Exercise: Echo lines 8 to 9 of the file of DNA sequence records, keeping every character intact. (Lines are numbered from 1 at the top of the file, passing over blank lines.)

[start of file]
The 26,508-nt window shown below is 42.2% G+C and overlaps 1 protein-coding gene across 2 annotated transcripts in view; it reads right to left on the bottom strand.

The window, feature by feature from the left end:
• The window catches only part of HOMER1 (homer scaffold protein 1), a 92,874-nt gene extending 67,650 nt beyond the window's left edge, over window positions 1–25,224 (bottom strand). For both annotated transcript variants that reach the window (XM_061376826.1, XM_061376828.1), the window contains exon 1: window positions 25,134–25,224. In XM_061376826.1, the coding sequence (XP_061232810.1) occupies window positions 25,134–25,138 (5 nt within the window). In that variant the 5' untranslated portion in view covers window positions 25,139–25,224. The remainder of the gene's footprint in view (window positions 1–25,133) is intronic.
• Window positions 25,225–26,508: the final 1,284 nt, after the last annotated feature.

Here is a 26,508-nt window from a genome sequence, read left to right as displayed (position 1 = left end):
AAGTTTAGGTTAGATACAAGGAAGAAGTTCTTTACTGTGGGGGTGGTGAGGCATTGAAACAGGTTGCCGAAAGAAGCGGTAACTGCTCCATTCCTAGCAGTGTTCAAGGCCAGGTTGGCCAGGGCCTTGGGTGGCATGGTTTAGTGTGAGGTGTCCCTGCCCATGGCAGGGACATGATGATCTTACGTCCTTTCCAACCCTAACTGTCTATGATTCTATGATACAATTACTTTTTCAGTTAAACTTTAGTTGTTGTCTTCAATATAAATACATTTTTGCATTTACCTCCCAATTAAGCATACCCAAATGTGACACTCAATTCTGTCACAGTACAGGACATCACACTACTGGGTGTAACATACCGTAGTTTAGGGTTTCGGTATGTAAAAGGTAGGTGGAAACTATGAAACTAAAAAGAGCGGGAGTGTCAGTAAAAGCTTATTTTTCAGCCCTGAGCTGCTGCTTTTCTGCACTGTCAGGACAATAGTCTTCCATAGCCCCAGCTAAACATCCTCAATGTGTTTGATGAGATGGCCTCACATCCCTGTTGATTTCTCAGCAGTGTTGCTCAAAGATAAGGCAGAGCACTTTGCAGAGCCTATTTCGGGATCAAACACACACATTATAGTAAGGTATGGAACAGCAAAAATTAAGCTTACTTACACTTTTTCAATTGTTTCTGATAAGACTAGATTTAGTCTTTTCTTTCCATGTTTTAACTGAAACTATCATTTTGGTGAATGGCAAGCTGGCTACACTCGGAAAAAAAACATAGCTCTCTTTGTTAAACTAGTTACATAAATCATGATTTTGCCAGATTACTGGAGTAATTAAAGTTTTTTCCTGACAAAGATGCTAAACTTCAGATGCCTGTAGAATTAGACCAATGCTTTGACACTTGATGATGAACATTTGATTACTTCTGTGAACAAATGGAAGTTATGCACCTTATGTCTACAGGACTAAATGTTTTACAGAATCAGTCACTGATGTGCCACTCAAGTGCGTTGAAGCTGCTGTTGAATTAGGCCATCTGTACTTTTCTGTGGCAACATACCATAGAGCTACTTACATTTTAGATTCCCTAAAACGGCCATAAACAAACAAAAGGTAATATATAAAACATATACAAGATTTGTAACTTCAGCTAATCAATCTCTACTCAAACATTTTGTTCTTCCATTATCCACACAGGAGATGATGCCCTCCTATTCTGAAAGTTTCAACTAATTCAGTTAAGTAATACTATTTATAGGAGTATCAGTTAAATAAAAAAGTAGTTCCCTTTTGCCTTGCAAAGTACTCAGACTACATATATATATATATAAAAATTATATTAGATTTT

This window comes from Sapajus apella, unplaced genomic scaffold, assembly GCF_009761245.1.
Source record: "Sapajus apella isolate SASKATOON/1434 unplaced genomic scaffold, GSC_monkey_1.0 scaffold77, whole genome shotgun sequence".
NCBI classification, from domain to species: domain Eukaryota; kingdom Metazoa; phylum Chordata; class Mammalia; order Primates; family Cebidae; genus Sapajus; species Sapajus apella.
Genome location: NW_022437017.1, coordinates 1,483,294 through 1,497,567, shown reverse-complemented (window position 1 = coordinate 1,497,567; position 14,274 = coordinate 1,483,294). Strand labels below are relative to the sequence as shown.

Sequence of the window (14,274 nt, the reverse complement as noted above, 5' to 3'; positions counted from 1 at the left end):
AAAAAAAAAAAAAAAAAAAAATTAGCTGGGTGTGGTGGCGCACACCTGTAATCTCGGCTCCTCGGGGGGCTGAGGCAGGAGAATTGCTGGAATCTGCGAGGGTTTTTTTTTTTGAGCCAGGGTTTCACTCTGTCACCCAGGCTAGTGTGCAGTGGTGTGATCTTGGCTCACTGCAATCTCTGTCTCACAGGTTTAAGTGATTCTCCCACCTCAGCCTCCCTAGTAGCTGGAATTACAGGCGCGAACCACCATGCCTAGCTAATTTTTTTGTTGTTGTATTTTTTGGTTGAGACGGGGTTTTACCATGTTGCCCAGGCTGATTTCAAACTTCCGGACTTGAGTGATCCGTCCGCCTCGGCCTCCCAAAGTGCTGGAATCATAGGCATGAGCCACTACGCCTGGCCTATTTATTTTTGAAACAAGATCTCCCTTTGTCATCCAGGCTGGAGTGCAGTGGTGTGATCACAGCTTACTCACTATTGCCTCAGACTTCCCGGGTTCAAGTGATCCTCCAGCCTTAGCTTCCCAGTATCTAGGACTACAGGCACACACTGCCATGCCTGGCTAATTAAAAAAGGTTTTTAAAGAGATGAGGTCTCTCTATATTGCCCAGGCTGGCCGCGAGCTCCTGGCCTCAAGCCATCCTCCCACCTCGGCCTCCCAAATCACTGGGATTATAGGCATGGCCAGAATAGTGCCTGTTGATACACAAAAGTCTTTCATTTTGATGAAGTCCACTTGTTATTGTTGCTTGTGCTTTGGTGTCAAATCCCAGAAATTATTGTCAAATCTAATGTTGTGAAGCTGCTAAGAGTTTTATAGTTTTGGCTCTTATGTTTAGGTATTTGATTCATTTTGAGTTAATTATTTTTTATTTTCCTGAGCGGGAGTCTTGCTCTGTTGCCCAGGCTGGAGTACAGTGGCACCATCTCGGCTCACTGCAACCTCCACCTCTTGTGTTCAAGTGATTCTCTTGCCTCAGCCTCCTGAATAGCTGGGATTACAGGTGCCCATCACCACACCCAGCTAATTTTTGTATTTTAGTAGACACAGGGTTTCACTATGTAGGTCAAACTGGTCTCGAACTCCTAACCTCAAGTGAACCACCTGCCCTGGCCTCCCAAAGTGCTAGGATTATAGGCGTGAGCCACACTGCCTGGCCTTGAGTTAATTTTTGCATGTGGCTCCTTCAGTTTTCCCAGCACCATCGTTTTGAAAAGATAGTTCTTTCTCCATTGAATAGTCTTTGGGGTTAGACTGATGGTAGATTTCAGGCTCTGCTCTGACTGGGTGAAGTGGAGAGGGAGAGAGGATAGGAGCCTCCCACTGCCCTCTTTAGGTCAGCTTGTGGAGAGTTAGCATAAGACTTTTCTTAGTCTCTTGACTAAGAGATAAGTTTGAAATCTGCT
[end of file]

Source record: "Sapajus apella isolate SASKATOON/1434 unplaced genomic scaffold, GSC_monkey_1.0 scaffold77, whole genome shotgun sequence".
NCBI classification, from domain to species: domain Eukaryota; kingdom Metazoa; phylum Chordata; class Mammalia; order Primates; family Cebidae; genus Sapajus; species Sapajus apella.